I realized I needed to run the wire for the landing lights and the nav lights before sealing up the leading edge.  I decided to use a conduit to run the wires.  I chose 3/4" split conduit typically for automotive wiring applications.  It worked out pretty easy.  I had to make some 1/8" plywood brackets to hold the conduit.  There are lots of ways to do this; this is just what I came up with. 

conduit holders.jpg

Each piece was glued in place and the conduit was pulled through.  I first ran a couple of strong strings through the conduit to allow pulling the wire after the conduit was in place.

conduit inplace.jpg

I next started to figure out how to clamp the ply in place while the epoxy dries.  I looked at many sites and many ideas before making my own strap clamps.  I made 10 of these and they proved to be very easy to use and fool proof.  

leading edge clamp.jpg

The length of the strap is critical.  It needs to be correct for the size of the leading edge.  The notch helps hold it in place when you pull it in place.  The lower loop locks the arm in place. The strap material is from Harbor Freight; about $3 I think.  Below is a shot of how it holds the ply in place.  I also used some longer straps around the false spar in areas where this didn't fit.  Be careful using strap clamps as they can distort the false spar if pulled too tight. 

gluing on ply.jpg

 Next was sanding the ends of the ribs all to the same level.  This was essential to ensure that the ply contacted the ribs evenly for gluing.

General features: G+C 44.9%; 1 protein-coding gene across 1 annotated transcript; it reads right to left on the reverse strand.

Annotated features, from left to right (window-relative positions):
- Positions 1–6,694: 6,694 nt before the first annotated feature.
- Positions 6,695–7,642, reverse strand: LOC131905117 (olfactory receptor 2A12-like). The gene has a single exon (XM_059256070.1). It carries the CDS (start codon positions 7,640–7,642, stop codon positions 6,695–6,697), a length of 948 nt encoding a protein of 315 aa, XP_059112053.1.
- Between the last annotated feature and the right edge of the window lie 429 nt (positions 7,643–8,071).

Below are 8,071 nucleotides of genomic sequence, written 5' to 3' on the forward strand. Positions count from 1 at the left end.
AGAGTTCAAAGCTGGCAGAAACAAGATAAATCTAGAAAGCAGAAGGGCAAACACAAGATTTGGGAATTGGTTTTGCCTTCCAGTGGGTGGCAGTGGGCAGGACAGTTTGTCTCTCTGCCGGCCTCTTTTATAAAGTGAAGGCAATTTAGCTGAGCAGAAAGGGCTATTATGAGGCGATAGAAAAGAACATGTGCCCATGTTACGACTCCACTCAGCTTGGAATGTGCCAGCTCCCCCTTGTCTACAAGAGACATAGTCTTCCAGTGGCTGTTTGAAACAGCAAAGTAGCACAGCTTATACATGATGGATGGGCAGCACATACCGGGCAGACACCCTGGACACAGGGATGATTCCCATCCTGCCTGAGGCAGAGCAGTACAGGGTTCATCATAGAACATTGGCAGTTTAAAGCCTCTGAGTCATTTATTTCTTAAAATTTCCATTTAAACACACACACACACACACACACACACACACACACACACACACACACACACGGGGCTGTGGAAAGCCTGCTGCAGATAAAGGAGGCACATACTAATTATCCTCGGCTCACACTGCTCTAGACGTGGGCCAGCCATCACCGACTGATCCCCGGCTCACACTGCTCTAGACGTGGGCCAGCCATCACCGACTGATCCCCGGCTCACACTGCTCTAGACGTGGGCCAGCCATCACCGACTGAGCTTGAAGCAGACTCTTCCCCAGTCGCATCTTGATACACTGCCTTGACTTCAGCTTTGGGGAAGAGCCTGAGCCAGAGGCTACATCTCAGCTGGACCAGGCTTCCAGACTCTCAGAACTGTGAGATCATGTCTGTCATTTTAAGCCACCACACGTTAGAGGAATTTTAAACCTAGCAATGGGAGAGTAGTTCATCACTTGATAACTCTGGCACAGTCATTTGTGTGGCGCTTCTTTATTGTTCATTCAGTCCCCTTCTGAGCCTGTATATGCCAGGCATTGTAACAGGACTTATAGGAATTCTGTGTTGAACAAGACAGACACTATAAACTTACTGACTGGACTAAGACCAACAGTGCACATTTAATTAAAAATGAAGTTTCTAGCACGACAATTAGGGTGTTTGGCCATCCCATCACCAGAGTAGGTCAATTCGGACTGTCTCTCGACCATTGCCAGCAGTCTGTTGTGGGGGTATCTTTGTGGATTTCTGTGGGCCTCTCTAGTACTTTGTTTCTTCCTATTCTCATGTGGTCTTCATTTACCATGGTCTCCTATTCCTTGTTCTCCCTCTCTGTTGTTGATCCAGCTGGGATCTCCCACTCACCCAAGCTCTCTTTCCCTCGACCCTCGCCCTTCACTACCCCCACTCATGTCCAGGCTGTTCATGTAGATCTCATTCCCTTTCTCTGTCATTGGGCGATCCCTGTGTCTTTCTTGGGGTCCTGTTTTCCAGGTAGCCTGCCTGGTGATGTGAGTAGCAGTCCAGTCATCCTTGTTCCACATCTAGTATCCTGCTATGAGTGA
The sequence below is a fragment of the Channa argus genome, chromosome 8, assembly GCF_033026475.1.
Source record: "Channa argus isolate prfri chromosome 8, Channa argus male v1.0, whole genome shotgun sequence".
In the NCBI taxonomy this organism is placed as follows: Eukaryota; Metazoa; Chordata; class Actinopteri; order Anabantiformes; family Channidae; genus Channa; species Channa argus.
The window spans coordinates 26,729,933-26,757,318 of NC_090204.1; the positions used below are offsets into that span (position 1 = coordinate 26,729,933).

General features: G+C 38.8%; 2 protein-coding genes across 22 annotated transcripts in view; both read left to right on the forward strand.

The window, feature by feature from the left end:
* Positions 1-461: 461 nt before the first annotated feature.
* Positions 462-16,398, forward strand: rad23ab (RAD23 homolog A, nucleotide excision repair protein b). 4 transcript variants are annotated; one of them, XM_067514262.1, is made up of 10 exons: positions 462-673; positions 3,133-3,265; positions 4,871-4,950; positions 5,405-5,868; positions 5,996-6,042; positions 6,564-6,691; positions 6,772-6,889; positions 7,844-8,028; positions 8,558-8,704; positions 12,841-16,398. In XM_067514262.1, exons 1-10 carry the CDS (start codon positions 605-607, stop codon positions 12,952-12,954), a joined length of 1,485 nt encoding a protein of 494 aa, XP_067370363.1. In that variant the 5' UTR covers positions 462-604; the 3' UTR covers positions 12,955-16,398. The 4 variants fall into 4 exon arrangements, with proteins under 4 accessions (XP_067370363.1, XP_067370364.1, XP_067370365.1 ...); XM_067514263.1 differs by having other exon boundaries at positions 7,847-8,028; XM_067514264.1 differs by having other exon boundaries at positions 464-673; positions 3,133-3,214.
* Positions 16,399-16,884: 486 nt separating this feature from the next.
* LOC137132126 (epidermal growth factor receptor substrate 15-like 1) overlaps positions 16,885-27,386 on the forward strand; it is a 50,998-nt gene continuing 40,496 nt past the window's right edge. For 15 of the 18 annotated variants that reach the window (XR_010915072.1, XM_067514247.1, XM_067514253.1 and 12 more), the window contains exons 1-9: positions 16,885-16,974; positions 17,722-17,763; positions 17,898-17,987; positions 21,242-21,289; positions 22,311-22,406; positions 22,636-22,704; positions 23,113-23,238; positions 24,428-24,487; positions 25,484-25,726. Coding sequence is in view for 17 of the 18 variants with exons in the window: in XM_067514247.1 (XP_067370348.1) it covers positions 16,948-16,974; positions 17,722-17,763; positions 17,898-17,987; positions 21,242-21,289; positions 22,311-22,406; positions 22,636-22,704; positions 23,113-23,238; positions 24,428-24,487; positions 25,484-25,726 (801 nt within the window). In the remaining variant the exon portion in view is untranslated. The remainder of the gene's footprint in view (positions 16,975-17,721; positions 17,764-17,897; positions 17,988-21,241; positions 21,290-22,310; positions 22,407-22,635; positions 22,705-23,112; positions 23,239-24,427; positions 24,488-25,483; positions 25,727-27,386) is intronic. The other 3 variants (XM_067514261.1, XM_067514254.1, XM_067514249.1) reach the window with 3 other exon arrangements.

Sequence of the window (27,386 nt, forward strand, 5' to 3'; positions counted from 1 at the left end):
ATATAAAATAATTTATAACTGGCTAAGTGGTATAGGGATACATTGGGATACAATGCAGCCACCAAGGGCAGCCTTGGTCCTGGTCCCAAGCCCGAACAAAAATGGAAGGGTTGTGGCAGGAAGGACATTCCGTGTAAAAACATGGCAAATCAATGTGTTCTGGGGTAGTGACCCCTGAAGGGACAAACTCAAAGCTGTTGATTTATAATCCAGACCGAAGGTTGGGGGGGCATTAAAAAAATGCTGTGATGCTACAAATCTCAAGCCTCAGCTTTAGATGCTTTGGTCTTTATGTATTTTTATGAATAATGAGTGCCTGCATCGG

edge sanding.jpg

The top of the "D" had to be sanded also; but I got help on this step.

level sanding before gluing.jpg

After sanding and test fitting, I applied epoxy to the inside surfaces of all the plywood.  I did one sheet in the jig while one sheet was clamped and drying in place on the wing.  That way, I had a sheet ready to glue in place each day.

epoxy inside of ply.jpg

Before gluing, i marked on the dry epoxy surface where contact would be for each rib.  This is where I would apply the epoxy for bonding.  All surfaces inside the wing were previously coated and allowed to dry first.  A second coat of epoxy was applied to the rib surfaces and inside the ply prior to securing in place.  Clamping was done with my home mede strap clamp, straps around the false spar, and nail strips.

marking where to apply glue.jpg

Nail strips were used on the top and bottom spar edge to apply even pressure.

nailing strips.jpg

It was a little difficult to nail the bottom but it worked.  The nail strips were used along the edge to fully clamp the ply to the spar.

using nailing strips to secure edges.jpg

Here's a shot of the bottom all clamped and strapped in place.

finished glue up first sheet bottom view.jpg

Next, remove the straps and nails and move on to the next piece of ply.  Each piece needs to be dry fitted and trimmed before any gluing.

third sheet.jpg

After lots of repeating the fitting, clamping, and gluing the leading edges are done.  I was amazed at how strong and stiff the wing became after gluing.